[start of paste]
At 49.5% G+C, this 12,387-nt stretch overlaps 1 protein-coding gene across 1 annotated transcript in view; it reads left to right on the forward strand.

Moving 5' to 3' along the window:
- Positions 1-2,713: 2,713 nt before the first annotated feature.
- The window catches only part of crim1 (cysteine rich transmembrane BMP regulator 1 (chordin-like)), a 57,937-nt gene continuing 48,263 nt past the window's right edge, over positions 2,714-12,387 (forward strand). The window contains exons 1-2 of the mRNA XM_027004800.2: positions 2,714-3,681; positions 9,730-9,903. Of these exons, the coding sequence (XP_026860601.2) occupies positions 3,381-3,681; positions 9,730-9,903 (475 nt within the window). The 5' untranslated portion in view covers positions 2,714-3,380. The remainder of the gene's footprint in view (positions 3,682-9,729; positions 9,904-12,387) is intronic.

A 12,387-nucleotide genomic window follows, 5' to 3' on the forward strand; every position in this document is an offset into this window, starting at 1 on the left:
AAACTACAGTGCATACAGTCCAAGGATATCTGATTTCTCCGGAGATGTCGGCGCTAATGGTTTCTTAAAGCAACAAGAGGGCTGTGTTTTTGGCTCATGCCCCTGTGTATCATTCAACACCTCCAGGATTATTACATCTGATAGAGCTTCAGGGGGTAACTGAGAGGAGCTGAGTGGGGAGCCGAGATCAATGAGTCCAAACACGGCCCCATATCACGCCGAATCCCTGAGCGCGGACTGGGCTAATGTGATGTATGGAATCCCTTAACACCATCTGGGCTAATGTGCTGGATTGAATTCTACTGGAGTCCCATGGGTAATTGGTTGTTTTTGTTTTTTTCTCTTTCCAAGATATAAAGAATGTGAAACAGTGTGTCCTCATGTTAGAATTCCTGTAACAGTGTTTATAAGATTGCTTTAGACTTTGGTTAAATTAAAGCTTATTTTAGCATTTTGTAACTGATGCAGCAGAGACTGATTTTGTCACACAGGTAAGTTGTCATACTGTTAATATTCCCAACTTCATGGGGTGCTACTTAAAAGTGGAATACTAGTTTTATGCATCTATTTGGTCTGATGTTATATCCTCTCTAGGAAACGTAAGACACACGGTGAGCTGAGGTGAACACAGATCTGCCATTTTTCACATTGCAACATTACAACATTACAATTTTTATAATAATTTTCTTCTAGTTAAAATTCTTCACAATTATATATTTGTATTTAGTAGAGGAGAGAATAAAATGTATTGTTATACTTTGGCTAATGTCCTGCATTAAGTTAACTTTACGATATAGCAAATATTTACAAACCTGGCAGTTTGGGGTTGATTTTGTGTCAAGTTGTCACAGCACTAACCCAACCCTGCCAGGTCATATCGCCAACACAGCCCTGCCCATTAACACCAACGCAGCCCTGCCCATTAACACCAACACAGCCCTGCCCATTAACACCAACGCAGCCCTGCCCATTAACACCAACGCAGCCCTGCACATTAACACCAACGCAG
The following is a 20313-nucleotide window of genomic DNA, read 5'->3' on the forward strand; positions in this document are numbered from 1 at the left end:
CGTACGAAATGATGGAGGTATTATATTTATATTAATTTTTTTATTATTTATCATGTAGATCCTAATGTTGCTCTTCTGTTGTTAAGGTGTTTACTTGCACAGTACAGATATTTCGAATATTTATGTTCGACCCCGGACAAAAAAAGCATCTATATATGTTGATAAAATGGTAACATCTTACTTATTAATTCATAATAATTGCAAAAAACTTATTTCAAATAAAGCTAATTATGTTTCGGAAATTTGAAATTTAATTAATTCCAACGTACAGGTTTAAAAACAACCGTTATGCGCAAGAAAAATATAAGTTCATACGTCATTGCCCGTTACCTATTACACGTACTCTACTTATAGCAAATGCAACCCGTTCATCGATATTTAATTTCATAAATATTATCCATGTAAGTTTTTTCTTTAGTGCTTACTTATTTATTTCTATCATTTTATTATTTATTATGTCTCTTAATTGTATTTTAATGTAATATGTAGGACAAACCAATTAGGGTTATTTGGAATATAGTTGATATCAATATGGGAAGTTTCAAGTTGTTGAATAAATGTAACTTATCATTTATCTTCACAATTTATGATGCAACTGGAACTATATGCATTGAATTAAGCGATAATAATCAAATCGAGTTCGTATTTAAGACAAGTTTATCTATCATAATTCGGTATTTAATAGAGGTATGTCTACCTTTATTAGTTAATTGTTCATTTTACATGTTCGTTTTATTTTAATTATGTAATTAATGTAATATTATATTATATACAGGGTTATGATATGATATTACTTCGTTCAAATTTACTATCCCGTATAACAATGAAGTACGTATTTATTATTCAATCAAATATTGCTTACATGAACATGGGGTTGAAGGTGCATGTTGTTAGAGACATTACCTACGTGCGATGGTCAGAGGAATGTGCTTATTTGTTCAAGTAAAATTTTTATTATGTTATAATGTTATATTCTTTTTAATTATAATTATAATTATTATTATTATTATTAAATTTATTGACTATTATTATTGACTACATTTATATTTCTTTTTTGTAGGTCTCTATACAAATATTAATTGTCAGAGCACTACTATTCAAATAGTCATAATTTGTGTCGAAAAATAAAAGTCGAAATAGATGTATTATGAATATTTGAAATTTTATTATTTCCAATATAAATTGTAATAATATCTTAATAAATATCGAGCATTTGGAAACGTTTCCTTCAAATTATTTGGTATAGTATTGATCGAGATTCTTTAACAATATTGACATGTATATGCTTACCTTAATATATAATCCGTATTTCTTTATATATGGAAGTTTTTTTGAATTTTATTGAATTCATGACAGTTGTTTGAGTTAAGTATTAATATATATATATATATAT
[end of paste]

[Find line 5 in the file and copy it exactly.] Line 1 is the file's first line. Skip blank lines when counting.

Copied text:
A 12,387-nucleotide genomic window follows, 5' to 3' on the forward strand; every position in this document is an offset into this window, starting at 1 on the left: